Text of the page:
Cost of tidal power can be halved says Ecotricity

Green energy company Ecotricity is claiming it can build tidal lagoon energy sites in Britain for almost half the price currently proposed for the Swansea Bay Tidal Lagoon.

Welcoming the Government’s recently announced review of tidal lagoon energy, the company has urged the Department of Energy and Climate to ensure value for money from the fledgling tidal industry.

Ecotricity founder, Dale Vince, said: “The Government has been agonising for a while about what level of support to give to the first tidal project in Britain. They’re clearly interested in the technology, which is a good thing, but they’ve been put off by the price tag of £168/MWh proposed by Swansea Bay – that’s understandable.

“We welcome the review, because we’re confident that tidal power projects can be built around Britain at much closer to £90/MWh - that’s the same price the Government are paying to support nuclear energy, but without the risks or clean-up costs.”

He added: “We were concerned that the Government were being pushed into paying too high a price for tidal energy through the Swansea Bay scheme. That would be bad for renewable energy generally because it would reinforce the myth that green energy is expensive, and bad for tidal power specifically because it may never get off the ground. 

“We’re hoping this review will lead to the Government supporting tidal energy in Britain and doing it in a way that will enable competition, and through that value for money – enabling tidal mills to achieve their true potential in Britain.”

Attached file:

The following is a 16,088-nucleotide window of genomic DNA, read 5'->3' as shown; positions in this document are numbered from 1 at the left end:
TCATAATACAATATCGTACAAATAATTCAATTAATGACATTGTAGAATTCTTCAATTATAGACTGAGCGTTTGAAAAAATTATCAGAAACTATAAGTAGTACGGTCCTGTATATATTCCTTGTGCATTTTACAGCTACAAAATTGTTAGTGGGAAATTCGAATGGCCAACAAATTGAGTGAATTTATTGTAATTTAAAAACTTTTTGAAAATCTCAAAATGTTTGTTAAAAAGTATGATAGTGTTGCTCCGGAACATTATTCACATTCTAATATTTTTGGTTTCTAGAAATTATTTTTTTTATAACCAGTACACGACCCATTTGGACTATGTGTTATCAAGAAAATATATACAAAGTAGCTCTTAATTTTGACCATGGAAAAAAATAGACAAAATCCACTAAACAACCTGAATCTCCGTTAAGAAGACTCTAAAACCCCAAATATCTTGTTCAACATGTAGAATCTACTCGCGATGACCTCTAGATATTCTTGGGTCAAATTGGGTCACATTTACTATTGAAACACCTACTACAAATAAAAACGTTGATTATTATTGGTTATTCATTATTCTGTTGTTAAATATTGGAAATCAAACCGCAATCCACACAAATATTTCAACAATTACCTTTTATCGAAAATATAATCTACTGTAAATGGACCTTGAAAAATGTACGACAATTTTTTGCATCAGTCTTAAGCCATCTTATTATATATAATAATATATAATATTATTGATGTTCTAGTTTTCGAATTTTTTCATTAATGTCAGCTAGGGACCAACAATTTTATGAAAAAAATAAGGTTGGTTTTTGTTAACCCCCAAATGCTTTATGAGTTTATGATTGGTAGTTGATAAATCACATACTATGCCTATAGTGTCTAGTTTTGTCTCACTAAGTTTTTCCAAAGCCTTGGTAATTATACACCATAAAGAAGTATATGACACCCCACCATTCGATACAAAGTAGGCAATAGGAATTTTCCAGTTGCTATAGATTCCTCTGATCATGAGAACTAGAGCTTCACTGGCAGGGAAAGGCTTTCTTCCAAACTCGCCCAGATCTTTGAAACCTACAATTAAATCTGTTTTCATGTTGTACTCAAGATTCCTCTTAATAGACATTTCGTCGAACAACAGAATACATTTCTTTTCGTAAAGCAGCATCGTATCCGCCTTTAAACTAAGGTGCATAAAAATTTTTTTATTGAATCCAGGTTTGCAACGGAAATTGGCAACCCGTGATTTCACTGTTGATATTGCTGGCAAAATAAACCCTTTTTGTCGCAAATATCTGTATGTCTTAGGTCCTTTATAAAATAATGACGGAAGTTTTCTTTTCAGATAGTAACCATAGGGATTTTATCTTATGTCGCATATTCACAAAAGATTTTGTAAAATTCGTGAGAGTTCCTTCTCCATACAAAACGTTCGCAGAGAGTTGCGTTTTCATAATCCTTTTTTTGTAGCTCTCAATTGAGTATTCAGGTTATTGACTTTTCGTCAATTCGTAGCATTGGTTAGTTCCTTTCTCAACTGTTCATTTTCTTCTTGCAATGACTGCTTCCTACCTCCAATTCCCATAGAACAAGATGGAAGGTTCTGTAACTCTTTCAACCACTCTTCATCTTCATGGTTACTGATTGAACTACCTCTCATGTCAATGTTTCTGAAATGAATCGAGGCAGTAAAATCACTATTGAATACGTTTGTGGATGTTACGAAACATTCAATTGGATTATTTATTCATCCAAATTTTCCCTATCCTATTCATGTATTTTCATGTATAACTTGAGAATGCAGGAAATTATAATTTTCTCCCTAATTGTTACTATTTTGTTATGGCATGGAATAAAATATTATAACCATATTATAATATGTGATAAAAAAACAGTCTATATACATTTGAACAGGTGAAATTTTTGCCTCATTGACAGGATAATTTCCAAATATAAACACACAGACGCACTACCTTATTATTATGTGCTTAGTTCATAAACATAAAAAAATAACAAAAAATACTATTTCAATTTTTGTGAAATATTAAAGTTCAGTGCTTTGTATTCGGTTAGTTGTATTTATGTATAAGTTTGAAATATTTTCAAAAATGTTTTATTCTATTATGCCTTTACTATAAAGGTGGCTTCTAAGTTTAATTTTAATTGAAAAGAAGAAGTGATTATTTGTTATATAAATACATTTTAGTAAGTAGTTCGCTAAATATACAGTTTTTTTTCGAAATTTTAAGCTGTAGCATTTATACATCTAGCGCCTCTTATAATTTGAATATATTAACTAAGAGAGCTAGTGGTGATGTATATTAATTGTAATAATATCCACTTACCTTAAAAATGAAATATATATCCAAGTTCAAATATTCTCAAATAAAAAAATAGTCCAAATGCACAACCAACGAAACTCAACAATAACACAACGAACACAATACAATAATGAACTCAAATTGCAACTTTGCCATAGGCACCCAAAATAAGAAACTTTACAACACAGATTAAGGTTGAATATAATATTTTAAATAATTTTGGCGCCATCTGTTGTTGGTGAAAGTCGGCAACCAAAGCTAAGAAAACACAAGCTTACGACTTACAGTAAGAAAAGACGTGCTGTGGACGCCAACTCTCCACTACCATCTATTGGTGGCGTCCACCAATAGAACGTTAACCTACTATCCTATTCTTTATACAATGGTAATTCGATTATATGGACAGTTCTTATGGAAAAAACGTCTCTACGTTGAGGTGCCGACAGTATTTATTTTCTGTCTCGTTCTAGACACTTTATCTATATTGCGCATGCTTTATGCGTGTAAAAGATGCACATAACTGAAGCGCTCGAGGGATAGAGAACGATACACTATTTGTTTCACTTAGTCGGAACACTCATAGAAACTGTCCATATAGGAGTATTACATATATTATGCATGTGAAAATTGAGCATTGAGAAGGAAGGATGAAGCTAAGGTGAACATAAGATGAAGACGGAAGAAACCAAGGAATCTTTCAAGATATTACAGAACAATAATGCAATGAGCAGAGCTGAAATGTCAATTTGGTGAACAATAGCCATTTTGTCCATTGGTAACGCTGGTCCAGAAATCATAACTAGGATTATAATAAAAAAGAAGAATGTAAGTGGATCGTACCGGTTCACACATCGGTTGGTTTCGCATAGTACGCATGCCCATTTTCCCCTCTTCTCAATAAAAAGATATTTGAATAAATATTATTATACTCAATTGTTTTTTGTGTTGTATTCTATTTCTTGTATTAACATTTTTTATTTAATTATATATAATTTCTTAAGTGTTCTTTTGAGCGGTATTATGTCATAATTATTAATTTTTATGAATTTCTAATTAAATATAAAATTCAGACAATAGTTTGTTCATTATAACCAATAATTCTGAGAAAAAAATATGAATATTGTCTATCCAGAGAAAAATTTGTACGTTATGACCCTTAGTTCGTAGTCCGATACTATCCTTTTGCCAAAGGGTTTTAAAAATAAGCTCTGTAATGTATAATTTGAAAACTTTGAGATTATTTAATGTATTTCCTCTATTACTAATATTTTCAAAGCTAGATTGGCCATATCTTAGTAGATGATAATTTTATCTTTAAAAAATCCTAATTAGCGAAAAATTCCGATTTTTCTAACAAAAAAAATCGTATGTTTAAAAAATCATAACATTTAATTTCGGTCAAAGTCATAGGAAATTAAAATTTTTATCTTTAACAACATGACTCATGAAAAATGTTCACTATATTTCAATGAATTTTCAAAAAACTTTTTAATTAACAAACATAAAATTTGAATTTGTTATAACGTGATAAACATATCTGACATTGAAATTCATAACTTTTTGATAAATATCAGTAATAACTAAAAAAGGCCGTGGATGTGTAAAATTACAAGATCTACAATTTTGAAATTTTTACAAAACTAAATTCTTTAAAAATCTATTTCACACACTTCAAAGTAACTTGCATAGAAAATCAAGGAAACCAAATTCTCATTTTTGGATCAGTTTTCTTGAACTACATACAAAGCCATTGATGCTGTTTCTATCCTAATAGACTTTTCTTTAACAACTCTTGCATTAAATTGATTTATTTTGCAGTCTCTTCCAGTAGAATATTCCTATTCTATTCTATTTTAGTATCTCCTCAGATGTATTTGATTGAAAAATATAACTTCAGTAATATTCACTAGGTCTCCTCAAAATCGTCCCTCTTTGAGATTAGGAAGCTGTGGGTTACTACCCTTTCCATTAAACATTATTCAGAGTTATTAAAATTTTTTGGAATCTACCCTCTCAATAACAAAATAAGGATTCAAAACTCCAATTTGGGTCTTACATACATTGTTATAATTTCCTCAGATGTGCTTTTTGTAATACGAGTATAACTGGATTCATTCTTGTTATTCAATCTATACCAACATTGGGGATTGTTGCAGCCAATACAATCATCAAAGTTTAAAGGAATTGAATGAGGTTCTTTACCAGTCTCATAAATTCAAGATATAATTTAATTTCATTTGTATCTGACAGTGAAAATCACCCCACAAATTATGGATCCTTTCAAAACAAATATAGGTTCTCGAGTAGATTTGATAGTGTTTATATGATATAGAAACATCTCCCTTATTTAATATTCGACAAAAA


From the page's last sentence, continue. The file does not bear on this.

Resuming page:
Tidal Lagoon Power, the proposed developers of Swansea Bay Tidal Lagoon, and other industry stakeholders will take part in the review while discussions about Swansea Bay Tidal Lagoon continue. TLP is asking for a higher incentive than wind turbines, solar power and nuclear.

The review will commence this spring and it will help establish an evidence base to ensure all decisions made regarding tidal lagoon energy are in the best interest of the UK.

Announcing the review in February, Energy Minister Lord Bourne said: “Tidal lagoons on this scale are an exciting but as yet an untested technology. I want to better understand whether tidal lagoons can be cost effective, and what their impact on bills will be - both today and in the longer term.

“This review will help give us that clarity so we can determine what role tidal lagoons could have as part of our plans to provide secure, clean and affordable energy for families and businesses across the country.”

The review will consider:

•An assessment of whether, and in what circumstances, tidal lagoons could play a cost effective role as part of the UK energy mix;

•The potential scale of opportunity in the UK and internationally, including supply chain opportunities;

•A range of possible structures for financing tidal lagoons;

•Different sizes of projects as the first of a kind;

•Whether a competitive framework could be put in place for the delivery of tidal lagoon projects.